Here are three ‘ Refrigerator’ paintings from the daily challenge. Vegetables are good models and they encourage quick paintings as we like to eat them. This ceramic bowl seemed like it would be a challenge and I’m pleased with how it looks. 
"Purple Rubber Band", 11x15 oil 
I twisted and turned this head of cauliflower to get the perfect view without it tipping over. It was already half eaten from someone’s meal. Then, I chose the wrong format board to paint it on. It probably deserved a larger surface, but it also should have had a squarer shape. It was a huge challenge for a single vegetable on a small board. 
"Foxy", 7x5 oil

A little magic here, I changed the plate from orange to blue but respectfully copied the shadows and hilights. My homemade light box was helpful here.
"Good Leftovers". Oil 11x15
These grapes came to the studio with me as a snack. As I propped my legs on the table and looked at the birds in my tree, I considered my next painting subject. Aha! I wasn’t ready to eat them right away anyway. The lighting was a little tricky because the shadows were necessary for this composition. They were delicious, too.
A Half Dozen" 5x7 oil.

Friday, March 1, 2019

Window watching in January

Snow! And sunshine! These two January Daily Challenge Paintings are views from my studio window.

Snow Day, 12x4x1 oil on gallery wrap canvas

The pine is the same tree as the previous painting.

Sun In January, 9x12 oil on canvas

An Apple A Day. Or Three? More from January challenge

3 Gala Apples brought me back to 1985. I was determined to be able to draw well and Walter Prochonik guided me in an independent graduate study at University of Buffalo. He set me to draw apples and I discovered the nuances of various kinds, the importance of light and shadow and it gave me a bit of daring to be creative.  Two full sketchbooks and I learned to see. I learned that seeing is step one in drawing, and persistence is right up there, too. 
I ate two of them and needed a new model. I put it outside my light box and used a stronger light here. Although it is accurate, I consider this a fairly boring painting, it doesn’t say much to me. I do like the composition and the way the shapes are balanced.
Carly Mueller noted in Facebook that Gala apples are better for painting than eating. She inspired me to be more painterly with the same Apple as yesterday. I put the brushes away and used a knife.

'Carly's Apple' by itself, painted with a palette knife.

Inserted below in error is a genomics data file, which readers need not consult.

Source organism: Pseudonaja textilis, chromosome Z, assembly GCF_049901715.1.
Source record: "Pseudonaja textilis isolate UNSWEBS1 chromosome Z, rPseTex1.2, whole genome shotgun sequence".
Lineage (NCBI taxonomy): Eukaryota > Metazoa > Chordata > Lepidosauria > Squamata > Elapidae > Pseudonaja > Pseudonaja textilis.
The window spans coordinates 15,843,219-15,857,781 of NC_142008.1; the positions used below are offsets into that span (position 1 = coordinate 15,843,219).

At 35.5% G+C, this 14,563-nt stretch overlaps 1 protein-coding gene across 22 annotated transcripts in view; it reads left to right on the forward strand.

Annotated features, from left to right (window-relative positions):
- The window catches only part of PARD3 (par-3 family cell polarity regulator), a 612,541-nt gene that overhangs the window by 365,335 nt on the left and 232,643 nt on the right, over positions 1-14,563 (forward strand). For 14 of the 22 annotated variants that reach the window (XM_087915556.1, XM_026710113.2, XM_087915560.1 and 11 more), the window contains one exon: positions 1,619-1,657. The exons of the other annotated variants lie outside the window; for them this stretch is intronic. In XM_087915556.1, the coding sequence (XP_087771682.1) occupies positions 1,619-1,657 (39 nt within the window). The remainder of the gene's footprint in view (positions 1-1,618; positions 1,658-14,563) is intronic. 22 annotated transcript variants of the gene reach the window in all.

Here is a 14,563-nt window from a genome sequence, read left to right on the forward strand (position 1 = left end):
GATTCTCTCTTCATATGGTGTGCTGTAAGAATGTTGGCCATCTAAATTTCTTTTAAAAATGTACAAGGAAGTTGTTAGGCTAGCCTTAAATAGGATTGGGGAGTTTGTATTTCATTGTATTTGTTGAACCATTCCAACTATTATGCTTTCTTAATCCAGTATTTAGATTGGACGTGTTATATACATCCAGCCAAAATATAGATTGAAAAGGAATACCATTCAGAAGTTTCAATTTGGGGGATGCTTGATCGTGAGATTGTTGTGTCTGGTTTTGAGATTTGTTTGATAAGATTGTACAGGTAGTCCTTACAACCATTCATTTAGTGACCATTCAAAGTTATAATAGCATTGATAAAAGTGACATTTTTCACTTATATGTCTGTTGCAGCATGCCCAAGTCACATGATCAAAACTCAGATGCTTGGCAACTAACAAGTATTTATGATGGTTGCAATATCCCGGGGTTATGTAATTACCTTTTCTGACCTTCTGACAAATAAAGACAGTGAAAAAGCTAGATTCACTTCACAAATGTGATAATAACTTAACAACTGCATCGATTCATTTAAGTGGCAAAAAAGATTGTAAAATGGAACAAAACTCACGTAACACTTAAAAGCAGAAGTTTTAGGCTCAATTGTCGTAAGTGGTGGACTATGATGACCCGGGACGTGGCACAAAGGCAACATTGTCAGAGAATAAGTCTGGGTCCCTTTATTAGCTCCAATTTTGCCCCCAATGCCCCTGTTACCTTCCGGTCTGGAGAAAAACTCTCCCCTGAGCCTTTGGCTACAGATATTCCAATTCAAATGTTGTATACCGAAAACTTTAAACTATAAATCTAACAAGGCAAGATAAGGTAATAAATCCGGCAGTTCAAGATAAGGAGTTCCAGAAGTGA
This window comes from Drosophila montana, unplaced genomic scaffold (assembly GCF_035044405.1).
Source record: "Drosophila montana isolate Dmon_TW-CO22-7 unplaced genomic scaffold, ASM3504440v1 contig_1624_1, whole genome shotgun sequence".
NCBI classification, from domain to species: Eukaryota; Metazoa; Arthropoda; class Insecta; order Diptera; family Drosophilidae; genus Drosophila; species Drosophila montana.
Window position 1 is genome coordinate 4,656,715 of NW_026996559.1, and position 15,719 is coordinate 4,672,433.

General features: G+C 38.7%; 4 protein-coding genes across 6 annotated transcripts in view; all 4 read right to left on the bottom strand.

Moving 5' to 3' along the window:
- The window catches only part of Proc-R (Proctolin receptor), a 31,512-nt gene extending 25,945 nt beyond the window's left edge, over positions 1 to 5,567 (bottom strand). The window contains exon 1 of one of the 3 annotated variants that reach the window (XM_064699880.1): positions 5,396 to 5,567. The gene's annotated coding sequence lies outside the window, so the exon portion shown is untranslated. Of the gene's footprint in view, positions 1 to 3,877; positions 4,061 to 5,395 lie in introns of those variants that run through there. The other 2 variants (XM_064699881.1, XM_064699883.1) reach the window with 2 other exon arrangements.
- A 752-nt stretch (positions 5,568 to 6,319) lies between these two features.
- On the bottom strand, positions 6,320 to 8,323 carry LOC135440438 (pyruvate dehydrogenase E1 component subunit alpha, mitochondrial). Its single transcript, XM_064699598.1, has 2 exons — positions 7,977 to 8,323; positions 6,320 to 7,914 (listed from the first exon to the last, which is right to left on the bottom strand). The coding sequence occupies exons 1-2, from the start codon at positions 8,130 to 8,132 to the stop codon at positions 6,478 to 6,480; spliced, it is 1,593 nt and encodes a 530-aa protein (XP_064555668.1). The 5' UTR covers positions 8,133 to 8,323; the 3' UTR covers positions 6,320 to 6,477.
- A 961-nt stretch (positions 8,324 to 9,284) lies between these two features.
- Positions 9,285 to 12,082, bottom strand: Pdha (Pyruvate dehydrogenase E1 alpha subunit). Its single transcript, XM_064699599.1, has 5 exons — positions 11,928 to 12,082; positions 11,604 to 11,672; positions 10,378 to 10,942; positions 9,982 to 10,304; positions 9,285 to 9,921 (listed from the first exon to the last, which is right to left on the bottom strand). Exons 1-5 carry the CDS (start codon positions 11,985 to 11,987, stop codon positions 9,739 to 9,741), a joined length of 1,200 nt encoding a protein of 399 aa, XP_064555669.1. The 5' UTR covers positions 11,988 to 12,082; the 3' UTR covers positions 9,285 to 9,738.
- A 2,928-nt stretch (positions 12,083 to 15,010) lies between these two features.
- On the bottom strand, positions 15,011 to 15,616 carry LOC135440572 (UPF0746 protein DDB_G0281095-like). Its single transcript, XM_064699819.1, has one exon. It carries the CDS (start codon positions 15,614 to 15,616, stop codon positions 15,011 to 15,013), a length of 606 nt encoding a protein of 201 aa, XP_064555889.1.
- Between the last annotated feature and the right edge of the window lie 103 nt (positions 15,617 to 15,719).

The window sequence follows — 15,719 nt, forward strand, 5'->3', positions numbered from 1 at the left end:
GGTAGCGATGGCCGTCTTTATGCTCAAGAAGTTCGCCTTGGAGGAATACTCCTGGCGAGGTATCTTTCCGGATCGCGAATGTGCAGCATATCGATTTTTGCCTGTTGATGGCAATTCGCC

A Gala a Day, 11x15 oil on Arches Huile 
The Third Apple, 9x12 oil on Arches Huile
Carly’s Apple, 11x5 oil on Arches Huile


Having painted whole eggshells, it was time to crack a farm fresh one and see what I could do. My table is tilted and I was sitting closer and taller than the photo. Finished, I thought the yellow bowl looked tilted but that’s the way it looked. Good thing I began with the yolks, as the day progressed they settled and slumped and their reflections changed. I had picked the biggest egg in the carton and it had two yolk, twins!

I’ve painted these three times so far and I am ready to move them out of the studio. They have dried and faded and are much lighter in weight now. The big one is from a goose.

Really Big Eggs Are Twins 8x10 oil on canvas board
The Blue Egg  9x12 oil on canvas

Thursday, February 21, 2019

Limited palette colors

A calm winter day and an opportunity to paint with Jacq Baldini in Niagara Falls Ontario was a welcome Plein air day. 
This is the barge that came loose 100 years ago which triggered a frantic rescue to the two men on board. They didn’t need to hurry as it still hasn’t gone over the Falls. 
My palette shows the small selection of colors I needed on this winter day. 

Saturday, January 26, 2019

The next two paintings in January challenge

I had a lovely holiday centerpiece that had seen better days but some of the flowers were still lively. I pulled them out and scampered in the yard cutting fresh greens for this one. It’s on black canvas, 12x9 "White and Red Mums"
This is small only 5 x7 but I used a palette knife instead of brushes. The paint is thick and wet, it will be a long time before it dries. "Sweet Onion, Sweet Pepper". I should use the painting knives more often. 

Friday, January 25, 2019

The third week, Stradaeasel challenge

"Eggplant Reflections" 9x12
After some success last week I have foolishly tried another larger composition. The little ones were going well, but, big picture equals more work and time. I do like this but it took me all day. I’m astounded how the dark eggplant skin absorbs and reflects colors.

1/14..  "Goose and Blue I needed a little break and worked small, very small with the trio of assorted eggs I have in the studio. It’s only 2”x2”.
1/15.  "My Peaches" 12x9 oil. Painted them, opened the jar, and served peach shortcake. Creating the glass jar was a lesson in careful observation.
1/16. Halfway through the challenge. "Oh. The Garlic is in the Studio" 3x3. It would have been a whole garlic bulb but one of the cooks here required a clove.